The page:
New Microsoft Vulnerability

June 12, 2012

In addition to this month’s regular batch of security bulletins from Microsoft, the company has also issued a new Security Advisory (2719615) concerning a flaw in a Windows software component called XML Core Services, versions 3.0, 4.0, 5.0, and 6.0.   This software component is widely used in Microsoft products; all supported versions of Windows (including Server Core installations), Microsoft Office 2003, and Office 2007 are affected.  The vulnerability would allow an attacker to access the target system with the same privileges as the logged-in user, if the user visited a maliciously crafted Web page. (The most likely scenario for a successful attack would involve the user clicking on a malicious link with Internet Explorer.)  There is some evidence that this vulnerability (which has been assigned CVE-2012-1889) is being actively exploited.

At this point, Microsoft has not issued a Security Bulletin or patch for the vulnerability.  However, it has provided a “FixIt” mitigation that can be applied to block the known attack vector.  More information on the mitigation, and download links, are in the corresponding Knowledge Base article (2719615).

Since this vulnerability is, apparently, being exploited, I recommend that you apply the “FixIt” mitigation as soon as you conveniently can; but you should carefully read the Security Advisory and Knowledge Base article first, especially if you are working on a production system.   These cheap and cheerful quick fixes have been known to have problems,  (Again, this advisory is in addition to the regular monthly patch announcement.)  An additional mitigation step, which I recommend on general principles, is to use a browser other than Internet Explorer — specifically, one that does not support Active X, a Microsoft technology which, in my view, is defective by design.  (Either Firefox or Google Chrome qualifies.)  Avoiding Internet Explorer does not, however, provide complete protection, since the flawed software components are used in other parts of Windows,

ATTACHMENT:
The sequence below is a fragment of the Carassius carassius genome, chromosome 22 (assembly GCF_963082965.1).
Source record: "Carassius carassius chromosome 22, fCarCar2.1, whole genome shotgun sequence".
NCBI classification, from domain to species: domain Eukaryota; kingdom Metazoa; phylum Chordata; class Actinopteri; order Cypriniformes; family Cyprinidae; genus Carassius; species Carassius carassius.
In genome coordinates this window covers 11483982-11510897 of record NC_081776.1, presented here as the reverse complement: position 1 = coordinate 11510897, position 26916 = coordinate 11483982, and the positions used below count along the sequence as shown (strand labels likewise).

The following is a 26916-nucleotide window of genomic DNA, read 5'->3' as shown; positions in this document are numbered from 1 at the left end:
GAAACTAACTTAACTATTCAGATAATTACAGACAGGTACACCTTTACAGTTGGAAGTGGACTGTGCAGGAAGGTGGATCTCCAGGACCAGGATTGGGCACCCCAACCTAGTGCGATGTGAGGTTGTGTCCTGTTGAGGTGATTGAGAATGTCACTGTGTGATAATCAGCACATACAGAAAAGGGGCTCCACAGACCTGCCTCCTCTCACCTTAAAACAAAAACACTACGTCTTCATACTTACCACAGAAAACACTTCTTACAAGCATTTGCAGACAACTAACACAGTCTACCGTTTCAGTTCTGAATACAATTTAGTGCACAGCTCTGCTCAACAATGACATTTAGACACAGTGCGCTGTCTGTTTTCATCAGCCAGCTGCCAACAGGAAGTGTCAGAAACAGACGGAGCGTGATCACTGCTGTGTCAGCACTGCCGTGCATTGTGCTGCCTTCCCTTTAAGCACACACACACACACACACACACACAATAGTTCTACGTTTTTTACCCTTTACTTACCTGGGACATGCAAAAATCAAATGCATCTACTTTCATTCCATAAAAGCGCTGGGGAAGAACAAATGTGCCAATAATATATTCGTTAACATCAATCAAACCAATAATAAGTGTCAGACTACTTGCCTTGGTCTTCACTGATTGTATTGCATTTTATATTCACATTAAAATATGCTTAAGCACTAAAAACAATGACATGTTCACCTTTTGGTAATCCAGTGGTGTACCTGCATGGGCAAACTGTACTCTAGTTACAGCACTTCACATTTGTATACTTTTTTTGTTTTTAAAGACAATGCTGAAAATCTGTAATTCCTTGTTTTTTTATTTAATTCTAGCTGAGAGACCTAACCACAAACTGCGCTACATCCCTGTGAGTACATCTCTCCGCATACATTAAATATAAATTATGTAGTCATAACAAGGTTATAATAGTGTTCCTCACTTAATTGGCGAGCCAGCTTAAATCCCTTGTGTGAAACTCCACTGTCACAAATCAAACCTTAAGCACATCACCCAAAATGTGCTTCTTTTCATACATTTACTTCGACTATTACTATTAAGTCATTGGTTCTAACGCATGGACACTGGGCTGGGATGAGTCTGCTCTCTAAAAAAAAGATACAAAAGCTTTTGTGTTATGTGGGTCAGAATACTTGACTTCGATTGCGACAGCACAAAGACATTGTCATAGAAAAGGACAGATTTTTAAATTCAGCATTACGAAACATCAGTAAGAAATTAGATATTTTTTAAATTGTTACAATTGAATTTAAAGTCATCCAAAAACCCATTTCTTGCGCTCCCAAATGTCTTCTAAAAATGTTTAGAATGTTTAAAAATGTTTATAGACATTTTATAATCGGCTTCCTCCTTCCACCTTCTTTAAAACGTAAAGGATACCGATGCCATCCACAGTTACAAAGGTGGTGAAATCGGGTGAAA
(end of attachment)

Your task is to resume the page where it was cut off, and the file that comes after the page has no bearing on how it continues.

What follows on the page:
I will try to post updates on this vulnerability as more information becomes available

Microsoft Patch Tuesday, June 2012

June 12, 2012

Today is the second Tuesday of June, so, in keeping with its usual schedule, Microsoft has released this month’s batch of security bulletins and patches for Windows and related software.  This month, there are seven bulletins, for 25 identified vulnerabilities.  Five of the bulletins are for Windows and its components; three of these have a maximum severity rating of Critical, and the other two are rated Important.  All  supported versions of Windows are affected.  (For a breakdown of bulletins by severity and Windows version, please see this month’s preview post.)

There is also a bulletin that affects Microsoft Office and Visual Basic for Applications, which is rated Important [See Update below.] The final Important bulletin affects Microsoft Dynamic AX; this is component of Microsoft’s ERP [Enterprise Resource Planning] software, and will not be relevant to most users.

Further details, and download links, are in the Security Bulletin Summary for June  2012.  Microsoft says that two of the patch installations will definitely require a system restart, and the others may require one, depending on the configuration of your system.

The folks at the SANS Internet Storm Center have posted their usual analysis of this month’s patches, along with their severity ratings for client and server systems.  They rate one bulletin, MS12-037 for Internet Explorer and components, as “Patch Now“, because active exploits have been reported.

As always, I recommend that you update your systems as soon as you conveniently can.

Update Tuesday, June 12, 22:45 EDT

I missed this on my initial reading of the Security Bulletin Summary.   One bulletin, MS12-039, was described in the preview announcement last Thursday as applying to Microsoft Office and Visual Basic for Applications.  In the final summary, it is identified as applying to Microsoft Communicator and Lync.; the severity rating is still ImportantMea culpa.

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